Overview: A new era of partnerships

Interactive Companies
Interactive Companies

“As an industry we will seek to create ways to support our customers in the management of their overall health and wellness.”
Lisa Flaiz, group ­product director, ­digital marketing, Janssen Pharmaceuticals 

It doesn't seem long ago that companies only had to start a Facebook page, or bash out 140 unbranded characters a day to qualify for a “We Do It Digitally” bumper sticker. That won't cut it anymore.

Forget channels and devices for the moment; digital's biggest impact is a social one: widespread behavioral change. Digital has changed the way humans think, behave and interact. If you're in pharma, this has probably turned your world upside down. People want different things: they want help managing their conditions, and information on treatment options. Because all of pharma's different  audiences—HCPs, pharmacists, payers, investors, etc.—also comprise people, they too will want different things.

Make no mistake, pharma is now a service industry. Lisa Flaiz, group product director, digital marketing at Janssen Pharmaceuticals, sees this as an opportunity. “As an industry we will seek to create ways to support our customers in the management of their overall health and wellness, aligning with their values and putting a larger emphasis on overall health outcomes. This means increasing our role in facilitating the delivery of healthcare across the entire healthcare supply chain, not just at the pharmacy counter.”

Central to pharma's transformation are collaboration and cultivating partnerships. Sanofi is reaping the rewards of having embraced this approach. The company entered 2012 on the edge of the industry's steepest patent cliff. But, wrote MM&M's Matthew Arnold in January, “instead of battening down the hatches, Sanofi set the bar for engagement of external audiences, with innovative digital media programs, a groundbreaking gadget and visionary contests aimed at pulling up-and-coming techies, scientists, patient advocates and non-profits into its orbit.” Essentially, Sanofi is crowd-sourcing its evolution.

So what does the healthcare consumer space actually look like? According to Manhattan Research's (mR) latest Cybercitizen Survey, 75 million U.S. adults are using mobile phones for health information and tools, up from 61 million in 2011. Meanwhile, tablet health-activity adoption doubled from 15 million to 29 million. Also of note, one in 10 consumers have tracked or monitored their medical measurements electronically to manage a chronic condition.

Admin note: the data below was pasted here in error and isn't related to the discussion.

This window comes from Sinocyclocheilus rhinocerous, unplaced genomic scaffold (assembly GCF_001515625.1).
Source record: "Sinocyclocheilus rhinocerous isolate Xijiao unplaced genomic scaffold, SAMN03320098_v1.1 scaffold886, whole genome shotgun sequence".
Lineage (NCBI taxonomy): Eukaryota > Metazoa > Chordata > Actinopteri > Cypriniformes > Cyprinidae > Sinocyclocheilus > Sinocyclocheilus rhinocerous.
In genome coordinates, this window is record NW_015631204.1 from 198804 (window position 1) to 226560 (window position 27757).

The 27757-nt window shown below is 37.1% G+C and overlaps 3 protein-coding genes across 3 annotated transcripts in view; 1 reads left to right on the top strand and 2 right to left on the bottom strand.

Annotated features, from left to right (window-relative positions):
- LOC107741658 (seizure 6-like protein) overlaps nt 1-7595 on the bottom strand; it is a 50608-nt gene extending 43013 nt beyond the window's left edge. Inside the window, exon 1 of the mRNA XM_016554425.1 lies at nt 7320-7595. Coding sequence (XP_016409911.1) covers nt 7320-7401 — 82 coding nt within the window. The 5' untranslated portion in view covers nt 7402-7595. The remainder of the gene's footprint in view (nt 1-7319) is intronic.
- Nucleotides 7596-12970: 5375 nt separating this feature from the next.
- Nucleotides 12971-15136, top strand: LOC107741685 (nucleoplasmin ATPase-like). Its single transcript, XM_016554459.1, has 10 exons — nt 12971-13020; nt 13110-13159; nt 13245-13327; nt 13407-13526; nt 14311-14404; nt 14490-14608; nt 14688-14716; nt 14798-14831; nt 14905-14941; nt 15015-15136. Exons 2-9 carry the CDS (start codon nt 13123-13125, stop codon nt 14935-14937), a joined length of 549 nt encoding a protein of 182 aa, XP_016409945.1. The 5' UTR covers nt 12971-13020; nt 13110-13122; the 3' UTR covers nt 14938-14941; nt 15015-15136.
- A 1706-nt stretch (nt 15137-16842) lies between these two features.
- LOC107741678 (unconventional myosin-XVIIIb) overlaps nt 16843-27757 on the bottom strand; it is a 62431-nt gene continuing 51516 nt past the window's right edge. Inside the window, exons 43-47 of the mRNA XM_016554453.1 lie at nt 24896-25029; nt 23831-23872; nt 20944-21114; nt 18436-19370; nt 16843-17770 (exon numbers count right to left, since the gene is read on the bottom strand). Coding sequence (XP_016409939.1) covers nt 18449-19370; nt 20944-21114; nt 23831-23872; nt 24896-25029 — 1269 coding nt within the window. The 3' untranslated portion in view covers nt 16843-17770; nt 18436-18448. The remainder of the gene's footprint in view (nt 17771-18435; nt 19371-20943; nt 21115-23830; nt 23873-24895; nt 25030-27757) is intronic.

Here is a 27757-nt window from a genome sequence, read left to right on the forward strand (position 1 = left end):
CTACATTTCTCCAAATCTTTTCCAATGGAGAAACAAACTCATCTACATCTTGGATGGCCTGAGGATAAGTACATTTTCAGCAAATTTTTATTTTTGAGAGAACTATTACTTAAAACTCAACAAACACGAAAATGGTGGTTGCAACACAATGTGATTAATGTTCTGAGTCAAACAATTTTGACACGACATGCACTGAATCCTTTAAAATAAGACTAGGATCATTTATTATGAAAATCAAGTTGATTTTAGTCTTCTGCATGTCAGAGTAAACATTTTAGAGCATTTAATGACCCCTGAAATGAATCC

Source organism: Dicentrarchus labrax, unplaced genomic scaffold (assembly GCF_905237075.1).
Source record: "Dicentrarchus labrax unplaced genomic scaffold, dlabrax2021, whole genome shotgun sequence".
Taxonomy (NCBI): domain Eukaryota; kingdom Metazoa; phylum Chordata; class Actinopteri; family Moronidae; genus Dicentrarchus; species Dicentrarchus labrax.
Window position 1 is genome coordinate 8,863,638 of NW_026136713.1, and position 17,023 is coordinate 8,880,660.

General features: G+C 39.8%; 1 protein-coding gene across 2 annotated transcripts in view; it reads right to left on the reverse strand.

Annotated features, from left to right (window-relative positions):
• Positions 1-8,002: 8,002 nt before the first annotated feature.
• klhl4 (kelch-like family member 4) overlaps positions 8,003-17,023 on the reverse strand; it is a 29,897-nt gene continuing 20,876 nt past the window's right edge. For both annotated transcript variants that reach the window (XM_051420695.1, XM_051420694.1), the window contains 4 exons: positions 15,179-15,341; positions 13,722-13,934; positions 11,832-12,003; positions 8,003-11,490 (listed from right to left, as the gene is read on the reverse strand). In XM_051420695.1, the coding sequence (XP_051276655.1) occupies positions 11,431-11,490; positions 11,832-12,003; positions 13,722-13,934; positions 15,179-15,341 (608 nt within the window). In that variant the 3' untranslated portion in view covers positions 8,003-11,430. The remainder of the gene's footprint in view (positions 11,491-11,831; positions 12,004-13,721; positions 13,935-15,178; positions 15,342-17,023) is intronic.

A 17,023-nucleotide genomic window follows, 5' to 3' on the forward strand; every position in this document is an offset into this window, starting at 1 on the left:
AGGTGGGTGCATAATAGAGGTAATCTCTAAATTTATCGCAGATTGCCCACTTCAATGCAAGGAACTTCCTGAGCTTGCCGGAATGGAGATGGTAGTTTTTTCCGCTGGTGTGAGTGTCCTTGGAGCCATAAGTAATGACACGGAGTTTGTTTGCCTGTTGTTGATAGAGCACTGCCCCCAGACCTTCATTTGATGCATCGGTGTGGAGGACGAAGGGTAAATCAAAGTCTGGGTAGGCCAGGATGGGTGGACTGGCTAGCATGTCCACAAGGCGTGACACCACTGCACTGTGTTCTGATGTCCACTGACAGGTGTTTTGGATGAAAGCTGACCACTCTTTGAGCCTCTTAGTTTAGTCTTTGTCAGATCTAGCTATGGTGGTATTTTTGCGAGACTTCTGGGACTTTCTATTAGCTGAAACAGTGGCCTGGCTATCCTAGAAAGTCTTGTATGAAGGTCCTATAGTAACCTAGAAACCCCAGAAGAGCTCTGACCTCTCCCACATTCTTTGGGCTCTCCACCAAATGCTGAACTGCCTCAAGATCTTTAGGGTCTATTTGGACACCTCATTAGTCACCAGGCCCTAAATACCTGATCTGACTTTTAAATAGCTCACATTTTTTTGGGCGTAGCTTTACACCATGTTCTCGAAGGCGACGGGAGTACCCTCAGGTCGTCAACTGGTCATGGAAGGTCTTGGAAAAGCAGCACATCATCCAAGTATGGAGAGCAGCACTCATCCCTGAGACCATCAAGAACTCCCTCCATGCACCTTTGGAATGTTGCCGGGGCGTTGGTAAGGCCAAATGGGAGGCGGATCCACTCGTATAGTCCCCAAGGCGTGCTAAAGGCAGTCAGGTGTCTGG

As for social media, once the buzz darling in digital healthcare, the number of consumers using it for health purposes is leveling off, up by just 2 million in 2012 to 109 million. Meanwhile, more than two-thirds of online consumers report using ratings/reviews websites or services within three months of being diagnosed. The top ratings sites include WebMD User Reviews and Ratings, Drugs.com, Everydayhealth.com/drugs, Angie's List and Yelp.com.

mR's latest ePharma Consumer Survey reveals perhaps the most profound findings. More than 50% of online consumers are interested in using supportive services from pharma, such as condition management programs. The problem is, they report, pharma's online resources are not necessarily top of mind as a destination, unlike general health sites and hospital and pharmacy digital resources. Also, 30% of online consumers with a chronic condition and 38% of caregivers are interested in registering for a pharma-sponsored patient support program that would give access to a range of services support programs.

It gets even better for pharma: at least three quarters of consumers who have used online resources from pharma report greater confidence in managing their disease and that their prescription in the right one. The problem is, pharma is not yet in all the right ­places.

In terms of the healthcare professional audience, the iPad and smart phones continue to drive most of the digital activity. For a round-up of HCP digital trends and observations, see “The iPad and Other Drugs” on pages 10 and 11.

Word is that doctors may be slipping down the pecking order in terms of pharma's digital marketing priorities, behind prescribing nurses, pharmacists and formulary decision makers. Two more mR surveys revealed that not only are pharmacists and formulary decision makers highly active online in their professional roles, but that each reported a strong interest in accessing tools and information from pharma. Again, opportunities are aplenty for the industry.

In this new era, anything is possible if you find the right partners, to which Anne Whitaker, president, North American Pharmaceuticals at Sanofi can attest. “We have a lot of smart people, but we don't have all the ideas,” she says. “We don't have the corner on innovation, so collaboration is critically ­important.”

Consumer Behavior

75M U.S. adults are now using mobile phones for health activities, up from 61 million in 2011

11% of consumers have tracked or monitored their medical measurements electronically to manage a chronic condition

51% of online consumers are interested in using pharma-sponsored supportive services, such as condition management programs

29M U.S. adults are now using tablets for health activities, up from 15 million in 2011

30% of online consumers with a chronic condition are interested in using pharma-sponsored patient support programs

109M consumers are using social media for healthcare purposes, up from 107 million in 2011

Source: Manhattan Research's Cybercitizen Survey 2012 and ePharma Consumer Survey 2012

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